Recent protests in Tunisia, Algeria, Lebanon, Egypt and Yemen demonstrate the remarkable power of social media to spread messages, create transparency and incite protest. Satellite TV news, Internet access, and social media applications like Facebook and Twitter swiftly empowered weak movements into mass demonstrations.
Building protests in more than five countries and two regions in less than a week was impossible twenty years ago. From the 1960s through the 1980s, limited information access and haphazard distribution meant political and social movements moved slowly, but deliberately. Building and sustaining a revolutionary social movement took time and leadership. (The American Civil Rights Movement is one example).
Today, instantaneous transmission of injustices inspires protest at light speed empowering everyone with a cell phone or Internet connection into the streets and onto rallies challenging unjust governments. While the speed and proliferation of these “Twitter Revolts” are impressive, I believe the old, slow-build grass roots efforts will ultimately achieve more revolutionary change than today’s social media phenomenon.
I’m hopeful that these protest increase freedom, political rights and civil liberties in these countries. But, I’m a little nervous when I watch what is happening. I’m not part of these revolutions and rely on others (AlwaysJudgedGuilty, WaqalWaq, Sahelblog, MoorNextDoor) for explanation of country specific events. Here’s why I’m worried about “Twitter Revolts”:
1- Advantages of vertical versus horizontal organizing
Twitter revolts are great. A large-scale, rapid presence in the streets of Tunis, Cairo and Tehran looks amazing on cable news and illustrates mass unrest. These protests can result in the resignation of leaders in the most successful case (Tunisia). But usually, Twitter and social media is shut down; stopping the mob’s gains. Unable to organize and lacking central leadership, the uprising slows and eventually dies (Iran). The Twitter Revolt is great at achieving the immediate objective of getting people to protest, but it falls far short of the ultimate objective of political change. Because there is no clear vertical organization underneath the “Twitter Revolt”, the movement loses steam as no one is quite sure what the next step is.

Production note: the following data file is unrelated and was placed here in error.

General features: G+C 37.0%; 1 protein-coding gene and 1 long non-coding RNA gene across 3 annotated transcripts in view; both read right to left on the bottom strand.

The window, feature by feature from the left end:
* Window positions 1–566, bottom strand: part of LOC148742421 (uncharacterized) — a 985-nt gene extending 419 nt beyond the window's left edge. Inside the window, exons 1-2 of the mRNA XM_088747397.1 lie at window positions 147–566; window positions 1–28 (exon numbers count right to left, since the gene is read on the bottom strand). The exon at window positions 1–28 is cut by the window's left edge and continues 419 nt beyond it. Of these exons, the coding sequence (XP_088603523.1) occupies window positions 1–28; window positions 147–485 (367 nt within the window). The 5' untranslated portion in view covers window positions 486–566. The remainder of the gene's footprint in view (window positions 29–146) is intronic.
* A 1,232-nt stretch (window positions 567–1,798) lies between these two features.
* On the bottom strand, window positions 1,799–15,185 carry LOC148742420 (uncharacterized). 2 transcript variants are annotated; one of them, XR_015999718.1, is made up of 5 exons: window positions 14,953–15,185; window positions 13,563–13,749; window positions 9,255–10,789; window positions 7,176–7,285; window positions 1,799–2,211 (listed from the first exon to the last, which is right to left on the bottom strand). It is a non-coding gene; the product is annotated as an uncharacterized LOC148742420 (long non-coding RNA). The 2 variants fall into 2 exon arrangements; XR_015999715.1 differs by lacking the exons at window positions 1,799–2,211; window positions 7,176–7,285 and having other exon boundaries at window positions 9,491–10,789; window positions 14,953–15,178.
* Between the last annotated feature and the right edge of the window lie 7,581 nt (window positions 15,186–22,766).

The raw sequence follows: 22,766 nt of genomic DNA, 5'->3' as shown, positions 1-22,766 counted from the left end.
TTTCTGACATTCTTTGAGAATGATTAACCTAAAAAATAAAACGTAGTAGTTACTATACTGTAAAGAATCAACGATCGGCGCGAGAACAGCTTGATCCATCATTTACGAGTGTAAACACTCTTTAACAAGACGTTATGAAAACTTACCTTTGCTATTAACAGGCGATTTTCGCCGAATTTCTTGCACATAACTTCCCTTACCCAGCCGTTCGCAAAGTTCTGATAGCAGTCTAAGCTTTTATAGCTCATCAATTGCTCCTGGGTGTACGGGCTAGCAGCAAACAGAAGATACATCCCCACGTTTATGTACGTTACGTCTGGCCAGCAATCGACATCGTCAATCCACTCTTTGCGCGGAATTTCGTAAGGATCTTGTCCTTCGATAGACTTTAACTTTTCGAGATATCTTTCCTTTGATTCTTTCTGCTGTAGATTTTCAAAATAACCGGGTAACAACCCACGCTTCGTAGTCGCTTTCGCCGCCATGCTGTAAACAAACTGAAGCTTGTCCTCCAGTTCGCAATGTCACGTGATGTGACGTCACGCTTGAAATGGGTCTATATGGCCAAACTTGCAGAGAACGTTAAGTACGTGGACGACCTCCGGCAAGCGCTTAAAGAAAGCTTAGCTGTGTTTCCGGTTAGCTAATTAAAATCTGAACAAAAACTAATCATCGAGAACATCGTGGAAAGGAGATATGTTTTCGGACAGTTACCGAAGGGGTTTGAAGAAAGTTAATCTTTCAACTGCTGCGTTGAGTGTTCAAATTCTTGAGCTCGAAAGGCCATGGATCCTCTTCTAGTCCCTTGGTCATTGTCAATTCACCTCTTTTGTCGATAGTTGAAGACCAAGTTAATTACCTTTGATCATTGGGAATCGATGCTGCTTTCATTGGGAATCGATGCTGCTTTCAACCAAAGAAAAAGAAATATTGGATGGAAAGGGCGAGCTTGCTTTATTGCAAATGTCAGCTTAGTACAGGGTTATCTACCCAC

Even if the oppressive leader resigns, what is the next step for the Twitter Revolt? Who’s in charge? What is the agenda? How is progress made? How do we work together to advance civil liberties? How do we hold together an already fragile economy? In a horizontal Twitter movement, there is no direction and thus uprisings fail to achieve revolutionary change.
But what about President Obama’s campaign in 2008?
Yes, social media successfully elevated the Obama message and inspired others into action. But, an organized, political campaign machine complimented this social media movement resulting in increased fervor via the web achieving intermediate and long-term goals outlined by the structure. Today’s “Twitter Revolts” appear to lack that synergy.
2-Importance of commitment above participation
I’m impressed by the “Twitter Revolt” ability to gain participation from a wide swath of people. However, I estimate that a “Twitter Revolt” has no more than a week to begin achieving clear, initial objectives before the crowd begins to fade. It’s challenging to stay motivated and continue protesting much more than a week if it only leads to chaos, insecurity, and economic deprivation. That’s when vertical, physical organizations rise above “Twitter Revolts”. Friendships built from common suffering and commitment to defined goals can compel protesters to remain in the streets after the Internet momentum is gone. In Egypt for example, should the government collapse, I would guess the Muslim Brotherhood would be the victors, not because they led the “Twitter Revolt”, but because they were organized and committed.
3- Social media provides a platform for the oppressed to speak out and the government to identify resistance.
Social media is great for expressing one’s opinions. However, Iran demonstrated to the world that Internet postings and Tweets also mark dissidents. Middle East and North African governments monitor the Internet and use it as a tool for rapidly identifying and snuffing out resistance. In the end, social media brings the rapid rise and possibly the rapid fall of potential new leaders.